How can a California defendant serve his prison time in county jail? Throughout California including Los Angeles, Orange, San Bernardino and Riverside Counties, persons who are convicted of a felony either after a plea agreement or trial are now eligible to serve their prison time in county jail as opposed to state prison. For many people, especially ones who have never served hard time in prison, serving a felony sentence in county jail can make doing custody time much easier and allows your family members easier and closer access to visit a friend or family member.
With the passing of the Criminal Justice Realignment Act of 2011 which became operative on October 1, 2011, a criminal defendant who is sentenced to state prison may be eligible to serve their time in county jail in lieu of state prison. California Penal Code section 1170 subd. (h) (1) provides that sentences for certain felonies shall be served in county jail. As explained in the California Court of Appeals case of People v. Clytus (2012) 209 Cal.App.4th 1001, the statute realigns low-level felony offenders “who do not have prior convictions for serious, violent, or sex offenses to locally run community-based corrections programs.”
An issue may arise where a defendant is facing charges that do not make him eligible to serve his prospective prison time in County Jail. In many instances, an experienced criminal defense attorney who is familiar with the new realignment laws can negotiate a plea to a lesser felony which would make a defendant eligible to serve his or her time in county jail as opposed to state prison. Reducing a felony charge to allow for serving time in county jail can depend on many factors including the defendant’s prior record, the facts of the pending felony and the length of sentence. Such issues should be analyzed by a qualified criminal defense lawyer.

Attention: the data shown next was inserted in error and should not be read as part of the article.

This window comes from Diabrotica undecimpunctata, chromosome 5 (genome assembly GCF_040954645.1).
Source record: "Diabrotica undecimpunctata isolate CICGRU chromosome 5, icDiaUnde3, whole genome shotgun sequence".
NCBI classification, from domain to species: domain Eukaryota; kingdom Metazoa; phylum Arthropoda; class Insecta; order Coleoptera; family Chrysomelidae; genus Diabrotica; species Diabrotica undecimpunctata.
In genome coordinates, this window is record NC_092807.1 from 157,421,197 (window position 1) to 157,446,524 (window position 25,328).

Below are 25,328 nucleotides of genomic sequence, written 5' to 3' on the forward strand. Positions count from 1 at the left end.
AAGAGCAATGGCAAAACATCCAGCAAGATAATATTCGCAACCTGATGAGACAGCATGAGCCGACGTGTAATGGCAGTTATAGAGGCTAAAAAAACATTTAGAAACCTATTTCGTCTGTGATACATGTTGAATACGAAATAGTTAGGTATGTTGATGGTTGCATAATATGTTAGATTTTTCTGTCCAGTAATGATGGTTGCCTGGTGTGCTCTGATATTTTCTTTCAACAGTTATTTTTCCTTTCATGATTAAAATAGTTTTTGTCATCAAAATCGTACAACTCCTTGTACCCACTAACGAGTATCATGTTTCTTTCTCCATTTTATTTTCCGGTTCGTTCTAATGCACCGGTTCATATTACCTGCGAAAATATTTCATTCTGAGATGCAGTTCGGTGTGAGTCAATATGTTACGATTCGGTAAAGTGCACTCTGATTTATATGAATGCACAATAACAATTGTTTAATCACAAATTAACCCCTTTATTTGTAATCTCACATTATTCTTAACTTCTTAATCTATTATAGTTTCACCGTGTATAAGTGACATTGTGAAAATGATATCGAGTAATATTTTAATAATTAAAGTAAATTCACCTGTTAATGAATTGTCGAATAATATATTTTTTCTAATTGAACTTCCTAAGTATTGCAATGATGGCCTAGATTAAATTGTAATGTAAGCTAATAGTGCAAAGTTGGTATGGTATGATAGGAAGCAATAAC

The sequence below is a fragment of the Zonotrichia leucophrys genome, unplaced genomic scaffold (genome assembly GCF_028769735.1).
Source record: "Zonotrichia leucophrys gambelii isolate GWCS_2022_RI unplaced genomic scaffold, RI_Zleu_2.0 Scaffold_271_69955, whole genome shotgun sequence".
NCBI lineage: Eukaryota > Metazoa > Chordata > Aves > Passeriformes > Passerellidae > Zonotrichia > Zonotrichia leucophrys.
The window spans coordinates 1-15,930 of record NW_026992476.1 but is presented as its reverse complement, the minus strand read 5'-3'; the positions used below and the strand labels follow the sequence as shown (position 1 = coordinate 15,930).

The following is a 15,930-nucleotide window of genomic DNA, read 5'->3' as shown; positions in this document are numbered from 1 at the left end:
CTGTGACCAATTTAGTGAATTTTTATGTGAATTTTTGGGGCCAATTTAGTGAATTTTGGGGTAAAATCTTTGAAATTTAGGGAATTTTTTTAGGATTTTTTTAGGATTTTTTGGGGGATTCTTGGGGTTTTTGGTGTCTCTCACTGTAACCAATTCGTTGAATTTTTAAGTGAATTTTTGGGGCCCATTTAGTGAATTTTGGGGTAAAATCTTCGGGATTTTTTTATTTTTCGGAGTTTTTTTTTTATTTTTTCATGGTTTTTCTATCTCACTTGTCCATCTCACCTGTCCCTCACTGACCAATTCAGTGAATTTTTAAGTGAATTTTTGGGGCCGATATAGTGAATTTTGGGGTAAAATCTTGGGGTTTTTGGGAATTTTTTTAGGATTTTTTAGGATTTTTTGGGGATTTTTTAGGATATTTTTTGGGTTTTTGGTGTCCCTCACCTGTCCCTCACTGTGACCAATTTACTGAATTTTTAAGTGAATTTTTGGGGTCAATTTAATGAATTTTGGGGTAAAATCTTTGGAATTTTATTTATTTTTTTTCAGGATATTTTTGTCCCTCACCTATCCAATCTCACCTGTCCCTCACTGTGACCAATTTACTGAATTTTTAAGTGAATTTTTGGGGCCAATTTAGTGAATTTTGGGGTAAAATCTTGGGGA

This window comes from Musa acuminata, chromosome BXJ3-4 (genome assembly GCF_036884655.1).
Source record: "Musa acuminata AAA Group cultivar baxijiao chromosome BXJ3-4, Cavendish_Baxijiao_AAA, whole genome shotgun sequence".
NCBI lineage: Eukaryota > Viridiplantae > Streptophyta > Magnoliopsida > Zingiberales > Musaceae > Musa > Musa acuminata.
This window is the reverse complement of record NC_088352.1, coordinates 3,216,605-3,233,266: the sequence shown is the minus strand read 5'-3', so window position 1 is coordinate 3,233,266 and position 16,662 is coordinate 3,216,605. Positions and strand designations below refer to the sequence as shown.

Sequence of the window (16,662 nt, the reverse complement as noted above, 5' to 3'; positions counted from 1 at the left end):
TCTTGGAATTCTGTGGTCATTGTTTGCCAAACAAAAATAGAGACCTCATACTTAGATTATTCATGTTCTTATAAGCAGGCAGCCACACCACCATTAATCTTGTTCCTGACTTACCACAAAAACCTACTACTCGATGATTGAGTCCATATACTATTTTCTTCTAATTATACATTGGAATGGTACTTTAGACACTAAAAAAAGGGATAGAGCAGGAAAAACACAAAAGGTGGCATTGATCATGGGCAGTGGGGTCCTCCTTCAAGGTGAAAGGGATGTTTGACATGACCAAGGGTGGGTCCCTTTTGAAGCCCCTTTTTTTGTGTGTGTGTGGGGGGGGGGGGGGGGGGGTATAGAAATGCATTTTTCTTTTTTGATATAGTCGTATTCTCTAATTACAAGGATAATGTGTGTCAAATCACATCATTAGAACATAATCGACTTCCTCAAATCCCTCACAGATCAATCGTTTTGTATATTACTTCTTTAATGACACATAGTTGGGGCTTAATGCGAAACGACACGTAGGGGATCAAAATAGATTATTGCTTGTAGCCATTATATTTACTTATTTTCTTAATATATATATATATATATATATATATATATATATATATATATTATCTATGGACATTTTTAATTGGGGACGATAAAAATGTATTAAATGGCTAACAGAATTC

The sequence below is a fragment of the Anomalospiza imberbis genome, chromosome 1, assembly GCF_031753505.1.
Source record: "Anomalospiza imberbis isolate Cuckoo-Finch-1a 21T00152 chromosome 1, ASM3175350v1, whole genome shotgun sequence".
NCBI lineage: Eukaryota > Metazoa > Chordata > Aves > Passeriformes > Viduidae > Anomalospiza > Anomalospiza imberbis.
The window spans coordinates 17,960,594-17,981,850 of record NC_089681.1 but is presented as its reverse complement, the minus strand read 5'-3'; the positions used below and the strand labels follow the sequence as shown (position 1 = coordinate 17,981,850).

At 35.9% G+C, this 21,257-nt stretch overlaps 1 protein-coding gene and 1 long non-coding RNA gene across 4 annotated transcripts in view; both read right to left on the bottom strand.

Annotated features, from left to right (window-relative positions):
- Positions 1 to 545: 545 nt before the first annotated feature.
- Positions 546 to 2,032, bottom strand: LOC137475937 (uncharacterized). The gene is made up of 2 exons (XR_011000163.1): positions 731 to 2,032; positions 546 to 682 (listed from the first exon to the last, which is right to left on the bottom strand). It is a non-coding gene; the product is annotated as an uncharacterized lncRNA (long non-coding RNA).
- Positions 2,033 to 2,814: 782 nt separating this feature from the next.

Moreover, the court of appeal in Clytus also explained that the new realignment act shall apply prospectively to any person sentenced on or after October 1, 2011. Complications can arise where a defendant has been placed on probation prior to October 1, 2011 but ends up violating his or her probation and has a suspended state prison sentence. There is a split in case law in California dealing with this issue but many courts of appeal including the Court in Clytus have indicated that even though a defendant agreed to a suspended state prison sentence prior to the enactment of the Realignment Act, if they violate their probation after October 1, 2011, they still may be eligible to serve their time in county jail if their record and current felony conviction would otherwise make that person eligible to serve time in county jail in lieu of state prison pursuant to California Penal Code section 1170 subd. (h)(1).
Sentencing issues under the new Criminal Justice Realignment Act of 2011 can become complicated but the new law has brought new hope to many persons facing felony charges or charges of a felony probation violation. The first step in determining how to deal with these new sentencing laws is to contact an experienced criminal defense attorney who can represent and guide a defendant to a successful resolution of their criminal case.